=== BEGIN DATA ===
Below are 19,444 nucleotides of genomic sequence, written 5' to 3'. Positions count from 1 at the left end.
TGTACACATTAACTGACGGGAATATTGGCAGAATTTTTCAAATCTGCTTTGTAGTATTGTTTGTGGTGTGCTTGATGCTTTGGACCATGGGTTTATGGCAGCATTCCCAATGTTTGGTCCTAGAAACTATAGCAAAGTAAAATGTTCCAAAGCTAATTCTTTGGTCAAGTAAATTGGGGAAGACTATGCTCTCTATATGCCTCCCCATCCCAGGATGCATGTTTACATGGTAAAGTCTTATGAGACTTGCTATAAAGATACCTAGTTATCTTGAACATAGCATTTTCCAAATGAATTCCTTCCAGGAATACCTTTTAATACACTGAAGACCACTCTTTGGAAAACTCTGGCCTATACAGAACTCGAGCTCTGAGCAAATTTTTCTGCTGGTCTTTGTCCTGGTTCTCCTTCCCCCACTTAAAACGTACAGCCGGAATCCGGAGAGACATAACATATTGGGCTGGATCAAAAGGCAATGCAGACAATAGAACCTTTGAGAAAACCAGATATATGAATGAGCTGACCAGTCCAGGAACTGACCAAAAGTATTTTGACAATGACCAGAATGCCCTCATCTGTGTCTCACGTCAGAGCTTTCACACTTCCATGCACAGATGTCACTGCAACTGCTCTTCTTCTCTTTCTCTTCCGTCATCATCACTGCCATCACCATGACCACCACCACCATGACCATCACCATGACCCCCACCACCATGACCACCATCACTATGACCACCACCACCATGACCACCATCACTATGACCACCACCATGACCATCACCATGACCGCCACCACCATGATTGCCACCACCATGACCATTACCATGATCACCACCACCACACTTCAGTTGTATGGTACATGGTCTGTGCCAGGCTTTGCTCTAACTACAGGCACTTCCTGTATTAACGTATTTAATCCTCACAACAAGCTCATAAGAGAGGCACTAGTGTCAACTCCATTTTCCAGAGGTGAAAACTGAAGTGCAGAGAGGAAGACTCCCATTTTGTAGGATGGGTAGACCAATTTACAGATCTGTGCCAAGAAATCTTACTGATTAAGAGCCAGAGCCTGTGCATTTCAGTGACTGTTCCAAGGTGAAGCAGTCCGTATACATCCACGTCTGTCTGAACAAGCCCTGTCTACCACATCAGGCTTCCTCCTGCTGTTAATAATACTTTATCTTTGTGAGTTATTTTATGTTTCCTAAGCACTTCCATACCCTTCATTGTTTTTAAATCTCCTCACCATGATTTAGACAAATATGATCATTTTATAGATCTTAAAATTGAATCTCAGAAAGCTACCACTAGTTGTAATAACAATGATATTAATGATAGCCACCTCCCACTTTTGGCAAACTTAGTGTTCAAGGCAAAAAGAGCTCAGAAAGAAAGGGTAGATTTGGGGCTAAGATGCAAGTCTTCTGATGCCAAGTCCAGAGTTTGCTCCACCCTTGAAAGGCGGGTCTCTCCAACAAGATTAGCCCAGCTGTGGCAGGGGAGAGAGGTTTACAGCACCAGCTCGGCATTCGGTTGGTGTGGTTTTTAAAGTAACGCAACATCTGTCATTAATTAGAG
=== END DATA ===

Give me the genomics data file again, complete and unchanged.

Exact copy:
Below are 19,444 nucleotides of genomic sequence, written 5' to 3'. Positions count from 1 at the left end.
TGTACACATTAACTGACGGGAATATTGGCAGAATTTTTCAAATCTGCTTTGTAGTATTGTTTGTGGTGTGCTTGATGCTTTGGACCATGGGTTTATGGCAGCATTCCCAATGTTTGGTCCTAGAAACTATAGCAAAGTAAAATGTTCCAAAGCTAATTCTTTGGTCAAGTAAATTGGGGAAGACTATGCTCTCTATATGCCTCCCCATCCCAGGATGCATGTTTACATGGTAAAGTCTTATGAGACTTGCTATAAAGATACCTAGTTATCTTGAACATAGCATTTTCCAAATGAATTCCTTCCAGGAATACCTTTTAATACACTGAAGACCACTCTTTGGAAAACTCTGGCCTATACAGAACTCGAGCTCTGAGCAAATTTTTCTGCTGGTCTTTGTCCTGGTTCTCCTTCCCCCACTTAAAACGTACAGCCGGAATCCGGAGAGACATAACATATTGGGCTGGATCAAAAGGCAATGCAGACAATAGAACCTTTGAGAAAACCAGATATATGAATGAGCTGACCAGTCCAGGAACTGACCAAAAGTATTTTGACAATGACCAGAATGCCCTCATCTGTGTCTCACGTCAGAGCTTTCACACTTCCATGCACAGATGTCACTGCAACTGCTCTTCTTCTCTTTCTCTTCCGTCATCATCACTGCCATCACCATGACCACCACCACCATGACCATCACCATGACCCCCACCACCATGACCACCATCACTATGACCACCACCACCATGACCACCATCACTATGACCACCACCATGACCATCACCATGACCGCCACCACCATGATTGCCACCACCATGACCATTACCATGATCACCACCACCACACTTCAGTTGTATGGTACATGGTCTGTGCCAGGCTTTGCTCTAACTACAGGCACTTCCTGTATTAACGTATTTAATCCTCACAACAAGCTCATAAGAGAGGCACTAGTGTCAACTCCATTTTCCAGAGGTGAAAACTGAAGTGCAGAGAGGAAGACTCCCATTTTGTAGGATGGGTAGACCAATTTACAGATCTGTGCCAAGAAATCTTACTGATTAAGAGCCAGAGCCTGTGCATTTCAGTGACTGTTCCAAGGTGAAGCAGTCCGTATACATCCACGTCTGTCTGAACAAGCCCTGTCTACCACATCAGGCTTCCTCCTGCTGTTAATAATACTTTATCTTTGTGAGTTATTTTATGTTTCCTAAGCACTTCCATACCCTTCATTGTTTTTAAATCTCCTCACCATGATTTAGACAAATATGATCATTTTATAGATCTTAAAATTGAATCTCAGAAAGCTACCACTAGTTGTAATAACAATGATATTAATGATAGCCACCTCCCACTTTTGGCAAACTTAGTGTTCAAGGCAAAAAGAGCTCAGAAAGAAAGGGTAGATTTGGGGCTAAGATGCAAGTCTTCTGATGCCAAGTCCAGAGTTTGCTCCACCCTTGAAAGGCGGGTCTCTCCAACAAGATTAGCCCAGCTGTGGCAGGGGAGAGAGGTTTACAGCACCAGCTCGGCATTCGGTTGGTGTGGTTTTTAAAGTAACGCAACATCTGTCATTAATTAGAG